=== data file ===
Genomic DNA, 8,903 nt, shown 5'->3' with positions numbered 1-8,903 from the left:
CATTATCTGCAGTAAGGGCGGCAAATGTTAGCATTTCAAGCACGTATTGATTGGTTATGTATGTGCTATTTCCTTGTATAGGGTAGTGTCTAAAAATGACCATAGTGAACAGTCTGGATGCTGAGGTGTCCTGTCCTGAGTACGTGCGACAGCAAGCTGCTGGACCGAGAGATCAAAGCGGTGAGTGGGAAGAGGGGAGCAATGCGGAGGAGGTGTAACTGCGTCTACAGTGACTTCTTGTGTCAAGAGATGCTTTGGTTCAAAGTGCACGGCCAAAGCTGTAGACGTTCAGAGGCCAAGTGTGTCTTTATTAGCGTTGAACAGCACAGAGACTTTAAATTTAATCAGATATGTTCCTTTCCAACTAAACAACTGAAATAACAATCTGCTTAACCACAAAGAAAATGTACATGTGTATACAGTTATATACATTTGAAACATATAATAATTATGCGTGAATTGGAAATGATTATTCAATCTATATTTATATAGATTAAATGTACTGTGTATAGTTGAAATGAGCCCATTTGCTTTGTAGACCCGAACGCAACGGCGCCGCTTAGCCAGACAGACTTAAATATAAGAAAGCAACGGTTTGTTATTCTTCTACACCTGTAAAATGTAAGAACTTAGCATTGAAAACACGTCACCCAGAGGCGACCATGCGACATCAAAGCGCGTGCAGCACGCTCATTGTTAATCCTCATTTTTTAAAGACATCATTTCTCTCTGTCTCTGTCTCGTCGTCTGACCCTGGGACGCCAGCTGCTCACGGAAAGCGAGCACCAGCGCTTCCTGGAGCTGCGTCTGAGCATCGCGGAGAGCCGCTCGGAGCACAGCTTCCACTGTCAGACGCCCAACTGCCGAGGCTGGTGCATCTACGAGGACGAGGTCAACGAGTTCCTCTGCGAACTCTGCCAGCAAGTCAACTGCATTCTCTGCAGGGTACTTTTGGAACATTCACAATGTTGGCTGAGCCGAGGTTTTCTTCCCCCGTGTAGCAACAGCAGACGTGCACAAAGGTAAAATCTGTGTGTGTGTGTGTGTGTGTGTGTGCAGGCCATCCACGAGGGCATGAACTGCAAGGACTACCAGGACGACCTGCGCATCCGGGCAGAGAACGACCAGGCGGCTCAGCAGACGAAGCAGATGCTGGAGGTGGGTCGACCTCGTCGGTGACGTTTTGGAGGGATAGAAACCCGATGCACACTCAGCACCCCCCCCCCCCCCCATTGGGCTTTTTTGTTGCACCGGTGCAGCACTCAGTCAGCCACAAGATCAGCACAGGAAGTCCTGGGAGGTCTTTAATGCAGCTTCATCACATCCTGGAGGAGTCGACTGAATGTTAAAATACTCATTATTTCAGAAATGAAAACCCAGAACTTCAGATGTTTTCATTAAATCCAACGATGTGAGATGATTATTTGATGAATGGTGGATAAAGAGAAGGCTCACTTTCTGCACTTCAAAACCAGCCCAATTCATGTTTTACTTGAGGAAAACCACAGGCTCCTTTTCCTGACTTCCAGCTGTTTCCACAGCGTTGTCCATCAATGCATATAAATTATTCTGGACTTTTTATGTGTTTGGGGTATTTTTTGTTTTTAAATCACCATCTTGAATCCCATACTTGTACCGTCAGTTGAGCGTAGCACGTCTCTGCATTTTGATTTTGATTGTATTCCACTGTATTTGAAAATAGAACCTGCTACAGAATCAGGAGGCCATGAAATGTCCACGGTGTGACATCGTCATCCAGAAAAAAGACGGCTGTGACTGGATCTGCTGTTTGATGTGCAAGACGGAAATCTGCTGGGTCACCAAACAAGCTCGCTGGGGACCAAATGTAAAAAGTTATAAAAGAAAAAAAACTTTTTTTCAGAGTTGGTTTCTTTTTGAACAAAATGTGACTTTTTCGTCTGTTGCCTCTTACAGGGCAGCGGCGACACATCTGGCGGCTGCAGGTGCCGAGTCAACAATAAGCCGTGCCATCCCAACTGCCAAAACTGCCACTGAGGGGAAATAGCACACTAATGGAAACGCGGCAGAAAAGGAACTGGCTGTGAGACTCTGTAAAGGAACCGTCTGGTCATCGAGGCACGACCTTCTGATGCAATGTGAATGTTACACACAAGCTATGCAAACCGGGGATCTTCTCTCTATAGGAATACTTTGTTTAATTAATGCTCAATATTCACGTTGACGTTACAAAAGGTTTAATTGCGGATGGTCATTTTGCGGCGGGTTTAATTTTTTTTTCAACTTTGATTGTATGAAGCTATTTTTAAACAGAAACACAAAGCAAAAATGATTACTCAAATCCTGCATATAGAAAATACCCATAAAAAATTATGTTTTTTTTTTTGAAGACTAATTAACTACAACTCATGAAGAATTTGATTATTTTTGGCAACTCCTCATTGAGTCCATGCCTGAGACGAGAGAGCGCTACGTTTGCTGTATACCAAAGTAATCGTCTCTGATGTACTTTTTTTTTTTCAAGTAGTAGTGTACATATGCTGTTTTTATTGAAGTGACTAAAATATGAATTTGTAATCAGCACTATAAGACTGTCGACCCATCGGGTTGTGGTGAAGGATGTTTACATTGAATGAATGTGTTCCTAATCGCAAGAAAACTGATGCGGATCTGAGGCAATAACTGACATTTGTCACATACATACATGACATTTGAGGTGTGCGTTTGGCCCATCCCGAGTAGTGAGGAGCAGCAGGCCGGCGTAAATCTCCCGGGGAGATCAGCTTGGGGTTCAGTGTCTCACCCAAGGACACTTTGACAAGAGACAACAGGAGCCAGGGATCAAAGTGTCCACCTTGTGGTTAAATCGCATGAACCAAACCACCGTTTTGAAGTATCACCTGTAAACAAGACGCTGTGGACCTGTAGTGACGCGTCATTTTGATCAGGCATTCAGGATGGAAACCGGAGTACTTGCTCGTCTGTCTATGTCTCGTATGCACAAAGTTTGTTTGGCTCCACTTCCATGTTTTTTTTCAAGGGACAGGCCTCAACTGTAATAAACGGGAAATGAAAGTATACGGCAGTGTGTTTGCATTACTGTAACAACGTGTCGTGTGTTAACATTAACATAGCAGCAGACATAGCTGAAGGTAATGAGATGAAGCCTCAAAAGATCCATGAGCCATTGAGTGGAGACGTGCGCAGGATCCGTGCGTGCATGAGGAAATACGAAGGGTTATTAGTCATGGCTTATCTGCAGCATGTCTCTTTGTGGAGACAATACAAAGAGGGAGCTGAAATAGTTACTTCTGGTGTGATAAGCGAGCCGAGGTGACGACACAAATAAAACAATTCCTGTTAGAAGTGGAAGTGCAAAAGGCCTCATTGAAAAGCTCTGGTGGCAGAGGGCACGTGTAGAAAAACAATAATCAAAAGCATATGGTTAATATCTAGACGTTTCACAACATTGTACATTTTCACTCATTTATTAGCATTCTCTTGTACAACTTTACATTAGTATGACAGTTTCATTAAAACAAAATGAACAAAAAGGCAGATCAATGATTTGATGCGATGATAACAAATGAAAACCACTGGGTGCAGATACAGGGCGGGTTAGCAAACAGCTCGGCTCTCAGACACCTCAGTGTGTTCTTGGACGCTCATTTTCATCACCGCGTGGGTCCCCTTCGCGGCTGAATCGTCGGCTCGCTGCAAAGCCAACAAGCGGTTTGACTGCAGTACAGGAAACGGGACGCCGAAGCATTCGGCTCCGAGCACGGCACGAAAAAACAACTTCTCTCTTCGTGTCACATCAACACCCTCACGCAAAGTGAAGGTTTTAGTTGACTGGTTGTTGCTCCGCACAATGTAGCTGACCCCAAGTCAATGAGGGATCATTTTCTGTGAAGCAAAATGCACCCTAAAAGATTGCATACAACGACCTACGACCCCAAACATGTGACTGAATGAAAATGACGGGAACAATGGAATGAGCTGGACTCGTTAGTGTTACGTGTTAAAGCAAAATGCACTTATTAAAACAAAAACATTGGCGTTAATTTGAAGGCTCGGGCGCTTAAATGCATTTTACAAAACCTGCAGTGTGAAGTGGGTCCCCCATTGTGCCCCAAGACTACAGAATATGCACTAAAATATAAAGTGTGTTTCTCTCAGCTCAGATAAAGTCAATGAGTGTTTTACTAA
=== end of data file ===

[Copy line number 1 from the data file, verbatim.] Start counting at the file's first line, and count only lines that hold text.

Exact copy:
Genomic DNA, 8,903 nt, shown 5'->3' with positions numbered 1-8,903 from the left: